Guido Henkel

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Guido Henkel
Guido Henkel Headshot.png
Guido Henkel publicity shot, 2011
Born (1964-09-09) September 9, 1964 (age 53)
Stuttgart, Germany
Nationality American
Occupation Video game designer, video game programmer, composer, writer

Guido Henkel (born September 9, 1964[1] in Stuttgart, Germany) is a German-born, American designer, programmer, and developer in the video game industry, as well as a composer[2] and novelist.[3]

He is best known for his work on Planescape: Torment, the Realms of Arkania series of computer role playing games, and his Jason Dark: Ghost Hunter series of dime-novel style supernatural mysteries.

Henkel appears as a speaker and presenter at industry conferences and award shows.[4][5]


After modeling his first working microprocessor in high school in 1982, Henkel began focusing on programming and formed his first company, Dragonware Games, in 1983.[6] After writing a series of games for the Apple II, Commodore VIC-20 and Commodore C-64, he landed a major publishing deal with ariolasoft, a division of the media giant Bertelsmann, in 1985.

He released Hellowoon: Das Geheimnis des Zauberstabs[7] and Ooze: Als die Geister mürbe wurden [8] through ariolasoft before splitting from the publisher.

In 1990 Henkel formed Attic Entertainment Software with his high school friends Hans-Jürgen Brändle and Jochen Hamma. Attic developed and published a series of games for C-64, Amiga, Atari ST and the PC. In 1992 the company released Die Schicksalsklinge (aka Realms of Arkania: Blade of Destiny) the first computer game based on the acclaimed German role-playing franchise Das Schwarze Auge. The game received high review scores [9] and was an instant hit with hard core role-playing fans around the world and was published in various languages around the world by companies such as U.S. Gold and Sir-Tech.

After a series of more games, including two additional games in the Das Schwarze Auge/Realms of Arkania series, Henkel left Attic in 1997 to move to the United States.

He joined Interplay Productions’ role-playing division Black Isle Studios, where he produced the universally acclaimed Planescape: Torment.[10] In addition, he worked on Fallout during this period and he became the initial producer of Bioware’s Neverwinter Nights in the early design stages of the project.[citation needed]

Henkel left Interplay in late 1999. He started working on DVD Review, a movie-related online magazine, during the ascent of DVD as the emerging home video format. In his position as the co-owner and editor of the magazine, he reviewed hundreds of movies and covered the industry with editorial features and interviews.[11] In this capacity, he also contributed numerous editorial articles and reviews to print magazines such as Medialine and Sound & Vision. [12]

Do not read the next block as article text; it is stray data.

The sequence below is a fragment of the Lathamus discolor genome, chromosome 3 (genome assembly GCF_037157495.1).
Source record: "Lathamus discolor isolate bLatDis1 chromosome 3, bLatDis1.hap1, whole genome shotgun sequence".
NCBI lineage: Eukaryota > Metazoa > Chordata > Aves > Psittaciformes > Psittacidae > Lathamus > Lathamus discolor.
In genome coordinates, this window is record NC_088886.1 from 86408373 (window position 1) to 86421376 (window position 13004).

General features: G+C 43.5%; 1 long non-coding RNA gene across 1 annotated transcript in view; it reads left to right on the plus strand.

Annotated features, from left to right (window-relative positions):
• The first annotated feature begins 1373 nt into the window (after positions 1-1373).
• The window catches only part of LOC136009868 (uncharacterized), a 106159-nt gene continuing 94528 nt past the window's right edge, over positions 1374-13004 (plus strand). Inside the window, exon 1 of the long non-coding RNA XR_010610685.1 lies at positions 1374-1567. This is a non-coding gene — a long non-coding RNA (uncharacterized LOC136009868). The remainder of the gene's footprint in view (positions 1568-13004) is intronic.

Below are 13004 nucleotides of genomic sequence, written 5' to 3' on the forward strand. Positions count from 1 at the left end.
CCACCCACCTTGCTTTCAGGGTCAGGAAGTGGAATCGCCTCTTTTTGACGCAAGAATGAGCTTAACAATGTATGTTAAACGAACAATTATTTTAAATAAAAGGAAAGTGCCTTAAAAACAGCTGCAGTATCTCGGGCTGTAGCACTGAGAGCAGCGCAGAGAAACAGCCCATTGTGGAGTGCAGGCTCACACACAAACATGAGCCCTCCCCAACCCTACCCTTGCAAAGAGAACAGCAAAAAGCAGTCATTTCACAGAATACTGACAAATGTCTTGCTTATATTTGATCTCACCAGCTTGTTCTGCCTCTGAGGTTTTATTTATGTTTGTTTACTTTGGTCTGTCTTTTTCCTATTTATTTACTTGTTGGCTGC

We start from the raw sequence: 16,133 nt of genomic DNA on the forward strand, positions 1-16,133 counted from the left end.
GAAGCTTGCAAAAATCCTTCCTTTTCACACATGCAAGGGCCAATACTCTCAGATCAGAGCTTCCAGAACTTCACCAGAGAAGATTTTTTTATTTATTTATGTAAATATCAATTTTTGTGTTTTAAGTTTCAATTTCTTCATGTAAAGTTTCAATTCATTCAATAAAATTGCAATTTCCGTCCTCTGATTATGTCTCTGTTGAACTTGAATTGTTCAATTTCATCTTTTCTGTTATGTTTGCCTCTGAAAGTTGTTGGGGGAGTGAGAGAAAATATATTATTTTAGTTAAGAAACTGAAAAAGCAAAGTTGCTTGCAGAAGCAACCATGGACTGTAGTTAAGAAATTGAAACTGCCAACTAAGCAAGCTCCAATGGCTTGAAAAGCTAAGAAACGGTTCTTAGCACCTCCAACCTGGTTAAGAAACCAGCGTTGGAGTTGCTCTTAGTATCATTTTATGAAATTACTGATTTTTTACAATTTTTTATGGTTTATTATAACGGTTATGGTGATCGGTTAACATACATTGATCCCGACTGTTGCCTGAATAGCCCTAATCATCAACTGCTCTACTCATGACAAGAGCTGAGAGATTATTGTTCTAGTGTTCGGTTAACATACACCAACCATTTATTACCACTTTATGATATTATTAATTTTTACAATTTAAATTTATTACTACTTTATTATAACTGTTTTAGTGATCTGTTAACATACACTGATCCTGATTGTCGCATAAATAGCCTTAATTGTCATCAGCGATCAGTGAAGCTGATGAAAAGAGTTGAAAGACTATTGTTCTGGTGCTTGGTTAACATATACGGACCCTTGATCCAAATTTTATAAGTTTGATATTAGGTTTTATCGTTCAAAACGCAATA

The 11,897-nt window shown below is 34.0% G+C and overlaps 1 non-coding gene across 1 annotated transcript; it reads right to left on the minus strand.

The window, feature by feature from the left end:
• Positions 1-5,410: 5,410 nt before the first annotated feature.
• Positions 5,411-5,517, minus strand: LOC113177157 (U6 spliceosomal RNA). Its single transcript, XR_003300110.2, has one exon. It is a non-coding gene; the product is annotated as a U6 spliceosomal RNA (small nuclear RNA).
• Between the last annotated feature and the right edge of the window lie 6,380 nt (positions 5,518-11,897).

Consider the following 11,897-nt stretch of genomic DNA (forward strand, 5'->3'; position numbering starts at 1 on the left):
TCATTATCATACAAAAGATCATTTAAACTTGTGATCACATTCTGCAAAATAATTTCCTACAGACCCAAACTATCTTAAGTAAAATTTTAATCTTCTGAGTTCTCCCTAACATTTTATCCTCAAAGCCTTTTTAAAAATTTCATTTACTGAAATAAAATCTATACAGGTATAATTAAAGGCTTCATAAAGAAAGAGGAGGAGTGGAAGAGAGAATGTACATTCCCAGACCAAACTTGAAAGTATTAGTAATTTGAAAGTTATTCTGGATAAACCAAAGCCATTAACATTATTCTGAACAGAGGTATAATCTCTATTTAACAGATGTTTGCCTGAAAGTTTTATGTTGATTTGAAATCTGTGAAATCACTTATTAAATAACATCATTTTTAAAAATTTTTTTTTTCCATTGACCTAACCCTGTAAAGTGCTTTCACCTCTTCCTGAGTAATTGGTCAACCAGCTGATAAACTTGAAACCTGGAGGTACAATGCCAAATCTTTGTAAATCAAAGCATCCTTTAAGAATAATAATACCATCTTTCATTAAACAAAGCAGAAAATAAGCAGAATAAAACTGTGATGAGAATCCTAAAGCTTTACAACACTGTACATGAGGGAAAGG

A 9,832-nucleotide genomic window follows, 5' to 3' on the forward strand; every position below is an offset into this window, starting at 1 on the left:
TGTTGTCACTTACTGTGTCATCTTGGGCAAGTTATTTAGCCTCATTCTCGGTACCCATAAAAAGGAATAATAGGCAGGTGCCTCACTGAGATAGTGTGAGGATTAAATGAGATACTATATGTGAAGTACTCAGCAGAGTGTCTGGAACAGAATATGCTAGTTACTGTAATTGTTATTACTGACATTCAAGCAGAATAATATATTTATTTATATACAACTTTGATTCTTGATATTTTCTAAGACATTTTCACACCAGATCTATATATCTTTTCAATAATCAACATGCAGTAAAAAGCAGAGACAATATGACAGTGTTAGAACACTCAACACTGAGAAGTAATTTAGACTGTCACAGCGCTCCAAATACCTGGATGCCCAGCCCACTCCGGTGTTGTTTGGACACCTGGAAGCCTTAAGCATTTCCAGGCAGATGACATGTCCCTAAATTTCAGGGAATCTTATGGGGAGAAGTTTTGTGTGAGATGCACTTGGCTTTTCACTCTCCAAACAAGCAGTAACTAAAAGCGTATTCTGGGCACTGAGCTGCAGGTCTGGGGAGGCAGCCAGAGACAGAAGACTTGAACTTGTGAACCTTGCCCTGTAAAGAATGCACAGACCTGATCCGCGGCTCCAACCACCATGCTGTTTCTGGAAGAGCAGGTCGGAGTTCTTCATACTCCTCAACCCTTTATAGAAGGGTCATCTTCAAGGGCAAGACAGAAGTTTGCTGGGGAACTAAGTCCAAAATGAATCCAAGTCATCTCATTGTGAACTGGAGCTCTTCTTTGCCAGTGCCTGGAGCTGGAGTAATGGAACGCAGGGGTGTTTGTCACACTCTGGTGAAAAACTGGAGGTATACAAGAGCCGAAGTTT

In 2001 he briefly returned to the games industry by joining a start-up company called eMusement as vice president.[13] The studio was signed by Japanese powerhouse Squaresoft, makers of the Final Fantasy games, to develop an original massively multiplayer online role-playing game. However, after six months and an internal restructuring of Square, the project was canceled and eMusement shut down operations.[14]

Henkel developed and published a series of mobile games in 2002 to 2011, working directly with carriers at the time, specializing on Qualcomm’s BREW platform.[15] During this period Henkel also served on the Board of Advisors for the Game Developers Conference and acted as the chairman of the advisory board for the mobile summit of the conference in 2010.[16]

2010 Henkel turned to writing and began publishing his Jason Dark: Ghost Hunter series of supernatural mysteries.[17]

Henkel became the first writer to ever have his fiction writing published in Fangoria Magazine, when editor Chris Alexander asked Henkel to write an exclusive five-part serialized story.[original research?] The short story Food for the Dead appeared in the magazine from issue #302 to #306 in 2011.[18]


Jason Dark: Ghost Hunter[edit]

  • Hunted (2015), G3 Studios
  • Fu Man Chu’s Vampire (2012), G3 Studios
  • Curse of Kali (2011), G3 Studios
  • Terrorlord (2011), G3 Studios
  • The Blood Witch (2010), G3 Studios
  • Dead by Dawn (2010), G3 Studios
  • From a Watery Grave (2010), G3 Studios
  • Dr. Prometheus (2010), G3 Studios
  • Heavens on Fire (2010), G3 Studios
  • Ghosts Templar (2010), G3 Studios
  • Theater of Vampires (2010), G3 Studios
  • Demon’s Night (2009), G3 Studios

Short Stories[edit]

  • Food for the Dead (2011), first published in Fangoria Magazine
  • The Blackwood Murders (2012), first published in the Poe-inspired anthology, The Spirit of Poe